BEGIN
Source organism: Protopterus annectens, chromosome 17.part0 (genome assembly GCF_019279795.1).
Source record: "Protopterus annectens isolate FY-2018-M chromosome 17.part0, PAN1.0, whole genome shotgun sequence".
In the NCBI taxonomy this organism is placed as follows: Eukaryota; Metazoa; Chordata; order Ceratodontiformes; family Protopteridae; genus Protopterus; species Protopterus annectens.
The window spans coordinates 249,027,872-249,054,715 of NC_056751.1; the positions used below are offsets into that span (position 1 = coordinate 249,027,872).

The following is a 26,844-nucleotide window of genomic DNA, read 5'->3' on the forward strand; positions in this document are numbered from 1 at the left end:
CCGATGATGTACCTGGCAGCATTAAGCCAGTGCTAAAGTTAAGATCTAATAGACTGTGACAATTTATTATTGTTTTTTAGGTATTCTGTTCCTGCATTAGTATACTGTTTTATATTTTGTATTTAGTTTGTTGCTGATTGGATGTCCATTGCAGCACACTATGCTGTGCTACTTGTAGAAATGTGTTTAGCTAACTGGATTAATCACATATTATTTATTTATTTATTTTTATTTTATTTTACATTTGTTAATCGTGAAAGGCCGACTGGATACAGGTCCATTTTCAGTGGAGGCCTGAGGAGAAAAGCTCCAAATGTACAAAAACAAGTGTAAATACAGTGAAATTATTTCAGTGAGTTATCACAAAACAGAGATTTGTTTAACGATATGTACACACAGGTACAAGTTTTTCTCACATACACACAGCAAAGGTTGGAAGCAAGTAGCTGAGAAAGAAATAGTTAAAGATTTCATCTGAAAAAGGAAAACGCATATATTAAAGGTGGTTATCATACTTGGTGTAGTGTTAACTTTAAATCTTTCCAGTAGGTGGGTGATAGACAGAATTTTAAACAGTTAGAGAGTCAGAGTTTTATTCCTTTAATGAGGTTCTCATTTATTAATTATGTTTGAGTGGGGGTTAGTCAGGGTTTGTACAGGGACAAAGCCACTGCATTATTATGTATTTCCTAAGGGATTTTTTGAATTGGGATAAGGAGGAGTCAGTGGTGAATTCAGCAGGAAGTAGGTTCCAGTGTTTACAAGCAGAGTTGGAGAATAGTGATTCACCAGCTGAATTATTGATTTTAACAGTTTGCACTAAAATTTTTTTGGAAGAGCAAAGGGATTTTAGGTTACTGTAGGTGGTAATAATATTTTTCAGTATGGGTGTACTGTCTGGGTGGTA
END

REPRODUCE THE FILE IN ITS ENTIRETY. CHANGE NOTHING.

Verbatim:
Source organism: Protopterus annectens, chromosome 17.part0 (genome assembly GCF_019279795.1).
Source record: "Protopterus annectens isolate FY-2018-M chromosome 17.part0, PAN1.0, whole genome shotgun sequence".
In the NCBI taxonomy this organism is placed as follows: Eukaryota; Metazoa; Chordata; order Ceratodontiformes; family Protopteridae; genus Protopterus; species Protopterus annectens.
The window spans coordinates 249,027,872-249,054,715 of NC_056751.1; the positions used below are offsets into that span (position 1 = coordinate 249,027,872).

The following is a 26,844-nucleotide window of genomic DNA, read 5'->3' on the forward strand; positions in this document are numbered from 1 at the left end:
CCGATGATGTACCTGGCAGCATTAAGCCAGTGCTAAAGTTAAGATCTAATAGACTGTGACAATTTATTATTGTTTTTTAGGTATTCTGTTCCTGCATTAGTATACTGTTTTATATTTTGTATTTAGTTTGTTGCTGATTGGATGTCCATTGCAGCACACTATGCTGTGCTACTTGTAGAAATGTGTTTAGCTAACTGGATTAATCACATATTATTTATTTATTTATTTTTATTTTATTTTACATTTGTTAATCGTGAAAGGCCGACTGGATACAGGTCCATTTTCAGTGGAGGCCTGAGGAGAAAAGCTCCAAATGTACAAAAACAAGTGTAAATACAGTGAAATTATTTCAGTGAGTTATCACAAAACAGAGATTTGTTTAACGATATGTACACACAGGTACAAGTTTTTCTCACATACACACAGCAAAGGTTGGAAGCAAGTAGCTGAGAAAGAAATAGTTAAAGATTTCATCTGAAAAAGGAAAACGCATATATTAAAGGTGGTTATCATACTTGGTGTAGTGTTAACTTTAAATCTTTCCAGTAGGTGGGTGATAGACAGAATTTTAAACAGTTAGAGAGTCAGAGTTTTATTCCTTTAATGAGGTTCTCATTTATTAATTATGTTTGAGTGGGGGTTAGTCAGGGTTTGTACAGGGACAAAGCCACTGCATTATTATGTATTTCCTAAGGGATTTTTTGAATTGGGATAAGGAGGAGTCAGTGGTGAATTCAGCAGGAAGTAGGTTCCAGTGTTTACAAGCAGAGTTGGAGAATAGTGATTCACCAGCTGAATTATTGATTTTAACAGTTTGCACTAAAATTTTTTTGGAAGAGCAAAGGGATTTTAGGTTACTGTAGGTGGTAATAATATTTTTCAGTATGGGTGTACTGTCTGGGTGGTA